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Akers making her own ground on self-produced album

GOLDEN GIRL: Kurri Kurri’s Kirsty Lee Akers took full control of her music on her latest album Under My Skin.KIRSTY Lee Akers is “bloody exhausted.” And it’s hardly surprising.
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Over thepast six weeks the Kurri Kurri country star has flogged herself like a draft horse.

She’s performed at theBuckle and Boots Festival in the UK, played the iconic Calgary Stampede in Canada, previewed her latest albumat her local haunt,the East Cessnock Bowling Club, and in Launceston, and last weekend she rocked the Groundwater Country Music Festival on the Gold Coast.

Akers arrived back in Newcastle in the early hours of Monday morning, only to grab some brief sleep and begin packing to fly back to Canada on Tuesday for the Big Valley Jamboree in Alberta.

On Sunday she finally arrives home for an extended period.

“I’m looking forward to getting home and being able to breathe for five minutes,” Akers saysbefore flying back to Canada.

In between the constant travel and changing time zones, Akersreleased her fifth album Under My Skin last week.

For the first time in her career the Golden Guitar-winner took full control of the creative process. Under My Skin was self-produced and recorded at Newcastle’s Tommirock Studio with her own touring band.

It’s resulted in a more country pop-rock sound, heavily influenced by Akers’ heroes, Shania Twain and Sheryl Crow.

Kirsty Lee Akers – Under My SkinNext to the upbeattitle track and opener Skeletons, there’s the heart-wrenching House Full Of Flowers(Hannah’s Song), a tribute for Mount Vincent teenager Hannah Rye, who died lastAugust from Ewing’s sarcoma, a rare form of cancer.

Anunfortunate result of Akers taking greater creative control in the studio was therise inpressure she left prior to therelease of the album. Thesuccess of her 2016 record Burn Baby Burn, which spawned six country No.1 singles, was another factor.

Last week she wrote on Instagram that she’d broken down in tears in the showerdue to the pressure she feltto produce another hit album.

“For an artist there is a lot of pressure on you, especially when you have record labels to answer to,” she says.

“Normally I don’t let that pressure get to me, but that day I had a lot of crap going on in my life and it just got a bit too much for me.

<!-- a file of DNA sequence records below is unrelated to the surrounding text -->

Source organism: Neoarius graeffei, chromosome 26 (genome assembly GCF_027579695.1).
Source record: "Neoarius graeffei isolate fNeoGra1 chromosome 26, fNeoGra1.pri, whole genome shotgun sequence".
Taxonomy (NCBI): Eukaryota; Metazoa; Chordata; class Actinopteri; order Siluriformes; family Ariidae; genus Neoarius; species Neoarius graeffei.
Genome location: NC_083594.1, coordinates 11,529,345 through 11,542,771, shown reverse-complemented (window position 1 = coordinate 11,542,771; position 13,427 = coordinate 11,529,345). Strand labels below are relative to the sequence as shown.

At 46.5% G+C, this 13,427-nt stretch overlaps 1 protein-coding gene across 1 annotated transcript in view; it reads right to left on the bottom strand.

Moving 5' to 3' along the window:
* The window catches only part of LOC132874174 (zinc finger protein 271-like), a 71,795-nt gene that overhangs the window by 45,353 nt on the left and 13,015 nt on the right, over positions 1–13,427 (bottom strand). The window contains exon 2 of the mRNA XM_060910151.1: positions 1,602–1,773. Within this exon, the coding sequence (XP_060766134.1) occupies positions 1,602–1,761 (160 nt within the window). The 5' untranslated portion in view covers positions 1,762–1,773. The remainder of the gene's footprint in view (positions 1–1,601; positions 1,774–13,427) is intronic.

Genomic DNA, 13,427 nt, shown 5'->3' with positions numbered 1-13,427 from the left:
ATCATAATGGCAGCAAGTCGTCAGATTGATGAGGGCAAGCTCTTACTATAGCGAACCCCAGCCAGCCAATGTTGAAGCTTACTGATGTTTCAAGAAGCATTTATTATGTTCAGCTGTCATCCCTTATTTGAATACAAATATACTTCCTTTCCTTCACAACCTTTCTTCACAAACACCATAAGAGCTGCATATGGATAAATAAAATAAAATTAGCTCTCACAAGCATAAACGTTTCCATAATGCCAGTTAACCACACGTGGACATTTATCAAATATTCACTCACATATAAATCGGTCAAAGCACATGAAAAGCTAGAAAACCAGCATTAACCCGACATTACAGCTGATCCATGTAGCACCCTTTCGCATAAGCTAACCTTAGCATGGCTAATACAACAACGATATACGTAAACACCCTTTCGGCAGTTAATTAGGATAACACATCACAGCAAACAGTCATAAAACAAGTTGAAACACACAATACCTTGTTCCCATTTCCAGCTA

Kirsty Lee AkersUnder My Skin, but feltelements of self doubt.

“When you have had an album that’s so successful,you want to try and match that success or even go one better,” she says.

“That all definitely comes into it. As an artist you’ve got to tell yourself not to focus on all that crap and focus on the music, but it does creep into your mind every now and again.”

Don’t mistake Akers’ feelings of self-doubt as weakness. The 30-year-old has reached a point in her career where she is empowered enough to set her own agenda.

She’s a world away from the baby-faced teenager who won the Star Maker at the Tamworth Country Music Festival in 2007.

“A lot of women might doubt themselves and normally it’s more of a man’s world in the recording studio, but I myself have been doing this my whole life,” Akers says.

“I released my first album 11 years ago, so I think I know what I’m doing by now, so I’m just glad I had the courage to step into the producer’s seat.”

Akers says she has experiencedmisogyny in the music industry, particularly in studios, and it’s something she no longer tolerates.

“If I find someone on the team who’slike that, they’re not around for much longer,” she says.“It was a lot harder when I first started out because I was naive and young and didn’t know the ways of the world and just took what wasgiven to me.

“As you get older you can figure it out for yourself and I’m lucky that I’m finally surrounded by amazing people and most of them are men and they take direction great from a woman.”

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